range for off Nadir obs.


Instrument parameters6

Instrument Parameters

Aberration

Stigmatism

Coma


Instrument parameters7

Instrument Parameters


Instrument parameters8

Instrument Parameters


Instrument parameters9

Instrument Parameters

  • Silicon Imager Spectral Response


Instrument parameters10

Instrument Parameters

  • IR Detectors


Remote sensing architectures

Remote Sensing Architectures

Global Ocean Temperatures


Remote sensing architectures1

Remote Sensing Architectures

Passive

Active

Mie scattering (small particles)

Rayleigh Scattering (large particles)


Remote sensing architectures2

Remote Sensing Architectures

What is the driver for the remote sensing architecture?

Cosmic Background Explorer

SPOT

Mars Reconnaissance Orbiter


Remote sensing architectures3

Remote Sensing Architectures

  • Landsat 7

  • a panchromatic band with 15m spatial resolution

  • on-board, full aperture, 5% absolute radiometric calibration

  • a thermal IR channel with 60m spatial resolution

  • an on-board data recorder


Remote sensing architectures4

Remote Sensing Architectures

Baghdad

Chicago


Remote sensing architectures5

Remote Sensing Architectures


Remote sensing architecture

Remote Sensing Architecture


Remote sensing architectures6

Remote Sensing Architectures


Lesson 7 remote sensing

Diffuse – Rough Surface

Specular – Smooth Surface

Maxwell Model


Remote sensing architectures7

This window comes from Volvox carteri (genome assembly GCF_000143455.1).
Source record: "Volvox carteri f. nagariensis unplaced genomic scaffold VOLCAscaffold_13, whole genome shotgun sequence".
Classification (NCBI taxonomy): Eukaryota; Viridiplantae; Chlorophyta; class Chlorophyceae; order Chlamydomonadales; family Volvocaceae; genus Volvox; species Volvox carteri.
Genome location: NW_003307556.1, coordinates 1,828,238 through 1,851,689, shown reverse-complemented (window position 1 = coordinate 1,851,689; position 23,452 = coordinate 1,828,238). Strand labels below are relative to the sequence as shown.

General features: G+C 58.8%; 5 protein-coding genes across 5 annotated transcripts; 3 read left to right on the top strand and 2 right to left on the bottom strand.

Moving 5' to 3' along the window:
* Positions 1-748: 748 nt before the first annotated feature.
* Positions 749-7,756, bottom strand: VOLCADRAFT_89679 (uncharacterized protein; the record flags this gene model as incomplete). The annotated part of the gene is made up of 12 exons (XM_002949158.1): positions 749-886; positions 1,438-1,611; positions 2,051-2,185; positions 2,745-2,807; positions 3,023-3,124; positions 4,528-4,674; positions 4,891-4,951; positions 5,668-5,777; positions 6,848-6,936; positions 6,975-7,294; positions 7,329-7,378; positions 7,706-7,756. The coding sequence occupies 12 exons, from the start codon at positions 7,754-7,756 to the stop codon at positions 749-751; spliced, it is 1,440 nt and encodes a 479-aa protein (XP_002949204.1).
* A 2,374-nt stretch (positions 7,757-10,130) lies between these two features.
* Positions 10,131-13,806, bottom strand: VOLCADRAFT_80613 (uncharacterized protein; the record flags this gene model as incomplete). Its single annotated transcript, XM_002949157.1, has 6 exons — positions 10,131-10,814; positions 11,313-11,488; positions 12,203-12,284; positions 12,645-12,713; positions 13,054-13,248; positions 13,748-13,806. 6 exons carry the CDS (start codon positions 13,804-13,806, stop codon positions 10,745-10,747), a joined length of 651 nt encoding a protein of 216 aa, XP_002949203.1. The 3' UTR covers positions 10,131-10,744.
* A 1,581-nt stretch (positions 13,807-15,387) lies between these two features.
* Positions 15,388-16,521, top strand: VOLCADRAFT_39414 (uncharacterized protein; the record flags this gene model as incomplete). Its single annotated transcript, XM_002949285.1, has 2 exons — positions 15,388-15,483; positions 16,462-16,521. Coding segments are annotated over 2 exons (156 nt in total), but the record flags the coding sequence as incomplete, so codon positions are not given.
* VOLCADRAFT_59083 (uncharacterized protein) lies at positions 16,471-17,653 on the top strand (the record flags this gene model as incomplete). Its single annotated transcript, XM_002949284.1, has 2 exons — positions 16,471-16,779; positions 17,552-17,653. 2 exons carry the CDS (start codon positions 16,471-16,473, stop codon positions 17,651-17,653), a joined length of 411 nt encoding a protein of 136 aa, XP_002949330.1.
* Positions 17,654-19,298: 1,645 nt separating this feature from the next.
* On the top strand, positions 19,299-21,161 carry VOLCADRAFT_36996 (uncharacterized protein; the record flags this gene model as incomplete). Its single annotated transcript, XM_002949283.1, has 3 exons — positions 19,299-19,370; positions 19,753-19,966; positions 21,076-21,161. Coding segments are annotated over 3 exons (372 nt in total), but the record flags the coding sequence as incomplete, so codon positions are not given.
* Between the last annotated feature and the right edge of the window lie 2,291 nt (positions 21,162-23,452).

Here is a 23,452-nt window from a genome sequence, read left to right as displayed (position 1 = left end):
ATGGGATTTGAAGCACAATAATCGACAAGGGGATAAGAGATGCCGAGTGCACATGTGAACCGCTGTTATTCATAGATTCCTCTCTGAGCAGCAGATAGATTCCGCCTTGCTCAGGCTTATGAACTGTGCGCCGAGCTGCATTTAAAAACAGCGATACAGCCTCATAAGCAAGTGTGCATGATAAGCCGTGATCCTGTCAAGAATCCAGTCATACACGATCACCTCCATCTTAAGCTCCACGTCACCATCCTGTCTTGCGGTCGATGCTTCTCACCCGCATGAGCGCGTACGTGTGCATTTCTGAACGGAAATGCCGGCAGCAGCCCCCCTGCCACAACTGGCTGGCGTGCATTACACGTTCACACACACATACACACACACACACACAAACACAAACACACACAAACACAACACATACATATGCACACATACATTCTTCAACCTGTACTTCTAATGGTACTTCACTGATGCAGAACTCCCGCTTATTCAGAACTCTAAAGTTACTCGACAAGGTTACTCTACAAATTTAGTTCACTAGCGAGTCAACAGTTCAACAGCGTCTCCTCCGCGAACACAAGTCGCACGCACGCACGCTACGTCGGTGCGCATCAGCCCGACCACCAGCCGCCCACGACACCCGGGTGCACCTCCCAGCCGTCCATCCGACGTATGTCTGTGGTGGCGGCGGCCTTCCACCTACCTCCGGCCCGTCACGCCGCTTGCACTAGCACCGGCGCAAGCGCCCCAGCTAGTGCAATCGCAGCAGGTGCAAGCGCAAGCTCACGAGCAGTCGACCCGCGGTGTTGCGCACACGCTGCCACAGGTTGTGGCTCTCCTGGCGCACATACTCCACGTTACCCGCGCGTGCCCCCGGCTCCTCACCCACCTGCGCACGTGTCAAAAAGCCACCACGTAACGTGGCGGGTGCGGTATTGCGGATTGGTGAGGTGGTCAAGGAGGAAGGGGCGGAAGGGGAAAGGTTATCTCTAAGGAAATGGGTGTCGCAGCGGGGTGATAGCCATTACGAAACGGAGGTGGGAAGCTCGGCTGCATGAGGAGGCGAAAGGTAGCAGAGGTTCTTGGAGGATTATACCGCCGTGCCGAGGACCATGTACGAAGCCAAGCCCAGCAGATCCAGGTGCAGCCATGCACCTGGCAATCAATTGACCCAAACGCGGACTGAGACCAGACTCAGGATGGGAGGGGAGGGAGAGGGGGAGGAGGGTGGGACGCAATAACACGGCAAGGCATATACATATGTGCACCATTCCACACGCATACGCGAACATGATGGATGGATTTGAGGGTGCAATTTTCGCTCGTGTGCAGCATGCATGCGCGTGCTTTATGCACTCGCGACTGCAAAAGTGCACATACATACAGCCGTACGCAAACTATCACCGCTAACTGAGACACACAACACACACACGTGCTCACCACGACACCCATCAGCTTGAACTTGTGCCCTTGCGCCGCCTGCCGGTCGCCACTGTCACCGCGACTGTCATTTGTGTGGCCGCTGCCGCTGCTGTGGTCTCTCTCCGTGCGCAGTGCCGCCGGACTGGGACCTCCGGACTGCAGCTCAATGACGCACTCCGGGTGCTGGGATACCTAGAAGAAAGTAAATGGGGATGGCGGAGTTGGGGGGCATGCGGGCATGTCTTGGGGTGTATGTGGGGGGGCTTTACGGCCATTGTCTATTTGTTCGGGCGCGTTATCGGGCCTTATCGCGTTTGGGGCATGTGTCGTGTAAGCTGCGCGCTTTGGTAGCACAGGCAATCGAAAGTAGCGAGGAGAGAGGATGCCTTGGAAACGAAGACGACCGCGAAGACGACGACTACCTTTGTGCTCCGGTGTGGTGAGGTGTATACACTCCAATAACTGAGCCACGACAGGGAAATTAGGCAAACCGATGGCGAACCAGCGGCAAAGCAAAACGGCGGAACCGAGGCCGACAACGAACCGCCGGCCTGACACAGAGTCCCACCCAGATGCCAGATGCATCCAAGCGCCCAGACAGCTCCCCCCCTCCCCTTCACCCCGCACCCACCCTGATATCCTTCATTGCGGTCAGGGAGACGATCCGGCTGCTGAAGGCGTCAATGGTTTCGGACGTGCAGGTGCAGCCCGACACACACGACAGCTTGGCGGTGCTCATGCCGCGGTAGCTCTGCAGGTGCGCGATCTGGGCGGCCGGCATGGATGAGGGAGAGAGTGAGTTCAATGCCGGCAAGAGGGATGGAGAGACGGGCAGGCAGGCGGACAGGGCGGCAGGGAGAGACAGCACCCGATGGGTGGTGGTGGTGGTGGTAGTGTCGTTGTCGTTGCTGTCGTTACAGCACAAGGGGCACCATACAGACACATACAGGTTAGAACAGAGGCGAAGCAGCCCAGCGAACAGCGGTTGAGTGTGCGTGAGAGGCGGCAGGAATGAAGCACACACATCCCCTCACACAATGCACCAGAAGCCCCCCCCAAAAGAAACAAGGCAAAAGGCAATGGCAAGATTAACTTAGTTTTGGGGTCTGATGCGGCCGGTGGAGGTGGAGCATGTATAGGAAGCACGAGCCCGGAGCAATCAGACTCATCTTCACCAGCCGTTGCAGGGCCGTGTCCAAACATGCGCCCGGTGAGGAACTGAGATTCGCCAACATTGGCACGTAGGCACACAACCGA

Remote Sensing Architectures


Remote sensing architectures8

Remote Sensing Architectures

  • Space Radar

    • Mauna Loa Volcano

      • Rift Zones (Orange)

      • Smooth Lava Flows (Red)

        • Pahoehoe Flows

      • Rough Lava Flows (Yellow/White)

        • A’a Flows

    • Obtained by sensing different Radar bands


Space radar systems

Space Radar Systems


Remote sensing architectures9

Remote Sensing Architectures


Remote sensing architectures10

Remote Sensing Architectures


Remote sensing architectures11

Remote Sensing Architectures


Remote sensing architectures12

Remote Sensing Architectures


Remote sensing architectures13

Remote Sensing Architectures


Remote sensing architectures14

Remote Sensing Architectures


Remote sensing architectures15

Remote Sensing Architectures

  • LIDAR

    • Light Detection and Ranging


Remote sensing architectures16

Remote Sensing Architectures


Remote sensing architectures17

Remote Sensing Architectures

  • Pushbroom Sensor


  • Login